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Soul singer Luther Vandross dead at 54

July 3, 2005

By Dean Goodman

LOS ANGELES (Reuters) – Grammy-winning soul singer andsongwriter Luther Vandross, who suffered a serious stroke twoyears ago as he was about to relaunch his career, died onFriday in a New Jersey hospital, officials said. He was 54.

“Luther Vandross had a peaceful passing under the watchfuleye of friends, family and the medical support team,” said RobCavanaugh, a spokesman at JFK Medical Center in Edison, NewJersey.

Details on the exact cause of death were not immediatelyavailable, although Cavanaugh said the singer never fullyrecovered from his stroke. Vandross also had long battleddiabetes and fluctuations in his weight.

Vandross was considered the premier soul balladeer of hisgeneration, with a silky voice that seduced millions of fansand won over collaborators such as David Bowie and ArethaFranklin.

“There are vocalists, and then there’s Luther,” Motownsinger-songwriter Smokey Robinson told Rolling Stone magazinein 1990. “Luther’s in a class by himself.”

Vandross’ final album, “Dance With My Father,” releasedshortly after his April 2003 stroke, debuted at No. 1 on theU.S. pop album charts. It yielded four Grammys, including songof the year for the title track, which Vandross described as”my ‘Piano Man,’ my signature song.” But Vandross’ Grammysuccess was a bittersweet affair because of the stroke.

“It should’ve been the biggest party ever,” “Dance with myFather” co-writer Richard Marx told Newsweek last year. “It wasnot cause to celebrate.”

His larger-than-life persona translated into a hugelysuccessful, multifaceted career. He sold more than 20 millionalbums worldwide and influenced romantic crooners such asKenneth “Babyface” Edmonds.

Unlike other male singers, Vandross eschewed a machoposture, but did not come across as too wimpish, either. He wasunafraid to express his insecurities, and his legions of femalefans adored him for his honesty. But he also was sensitiveabout being perceived as someone who sang only about love.

“I don’t want to be this great prophet of love,” thelifelong bachelor told Britain’s Q magazine in 1991.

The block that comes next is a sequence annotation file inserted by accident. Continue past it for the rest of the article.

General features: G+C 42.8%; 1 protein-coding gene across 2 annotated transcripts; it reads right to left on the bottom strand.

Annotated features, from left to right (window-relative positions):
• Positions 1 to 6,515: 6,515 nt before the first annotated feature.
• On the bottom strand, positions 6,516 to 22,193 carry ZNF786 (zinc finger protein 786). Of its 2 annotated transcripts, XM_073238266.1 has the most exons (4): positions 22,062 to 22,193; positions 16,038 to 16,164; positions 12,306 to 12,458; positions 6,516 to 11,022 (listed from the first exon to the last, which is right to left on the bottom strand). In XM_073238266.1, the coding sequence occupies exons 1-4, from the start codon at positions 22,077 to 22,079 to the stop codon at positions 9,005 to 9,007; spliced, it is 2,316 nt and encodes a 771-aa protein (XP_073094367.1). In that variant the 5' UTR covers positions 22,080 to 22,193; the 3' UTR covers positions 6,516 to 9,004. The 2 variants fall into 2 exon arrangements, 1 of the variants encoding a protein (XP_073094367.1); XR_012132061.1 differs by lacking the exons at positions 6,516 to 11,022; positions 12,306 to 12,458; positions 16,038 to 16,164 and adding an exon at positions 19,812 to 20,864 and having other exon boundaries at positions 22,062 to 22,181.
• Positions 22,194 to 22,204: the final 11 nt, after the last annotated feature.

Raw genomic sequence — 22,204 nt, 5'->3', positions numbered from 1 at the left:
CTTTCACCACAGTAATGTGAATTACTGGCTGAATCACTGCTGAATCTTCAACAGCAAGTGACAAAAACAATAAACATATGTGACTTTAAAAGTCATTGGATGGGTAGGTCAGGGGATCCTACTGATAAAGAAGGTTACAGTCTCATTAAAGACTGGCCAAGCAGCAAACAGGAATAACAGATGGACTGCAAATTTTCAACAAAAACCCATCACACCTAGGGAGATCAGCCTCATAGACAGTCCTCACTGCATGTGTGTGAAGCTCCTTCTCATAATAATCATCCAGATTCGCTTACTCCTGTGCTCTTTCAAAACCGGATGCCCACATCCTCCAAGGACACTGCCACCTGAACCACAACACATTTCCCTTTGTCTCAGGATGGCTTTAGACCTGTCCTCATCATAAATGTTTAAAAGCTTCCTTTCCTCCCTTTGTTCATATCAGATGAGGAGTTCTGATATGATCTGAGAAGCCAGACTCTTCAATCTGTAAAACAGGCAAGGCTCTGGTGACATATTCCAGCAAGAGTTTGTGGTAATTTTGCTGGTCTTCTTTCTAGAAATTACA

BREAKTHROUGH WITH BOWIE

Vandross, born in a housing project in New York City,started out singing jingles and working as a backup singer forBowie, Bette Midler and Carly Simon.

He was hanging out at the Philadelphia studio where Bowiewas recording tracks for what would become his 1975 “YoungAmericans” album. The British rocker overheard Vandrossimprovising the line, “I heard the news today, oh boy” in thechorus of the title track, and pulled him into the vocal boothto join the backup singers.

At the urging of Roberta Flack, he took his savings andrecorded the demos for what would be his first solo album,1981′s “Never Too Much.” He signed with Epic Records — onlyafter insisting that he produce his material — and the albumbecame the first of a chain of million-sellers.

With its blend of swing and soul, “Never Too Much” putVandross at the front of the “retronuevo” movement, deftlyweaving modern studio production with classic vocal intimacy.

He became a fixture on the urban music charts, and wrotefor artists like Franklin, Diana Ross and Dionne Warwick, butmainstream success eluded him until 1989, when he had his firstTop 10 pop hit with “Here and Now,” a track tacked onto acompilation album. That song has since become something of aclassic wedding ballad.

His own life was less happy. He dealt with his lonelinessby eating, and his weight fluctuated between 340 pounds (154kg) and 190 pounds (86 kg) during his adult life.

“In other areas I’m strong,” he told Rolling Stone. “I’venever been high in my life — never tasted wine, never puffedpot. I’m unbrainwashable and don’t give in to peer pressure,but food is different.”

He went on numerous diets, and even went to a fat farmwhere he managed to sneak in a pizza. In 1990, he appeared on”The Oprah Winfrey Show” to celebrate the loss of 122 pounds ona liquid diet. But a year later, photographers were banned fromshooting him below the chest.

He is survived by his mother, Mary Ida, a licensed nurseand Baptist evangelist, and numerous nieces and nephews.

Reuters/VNU




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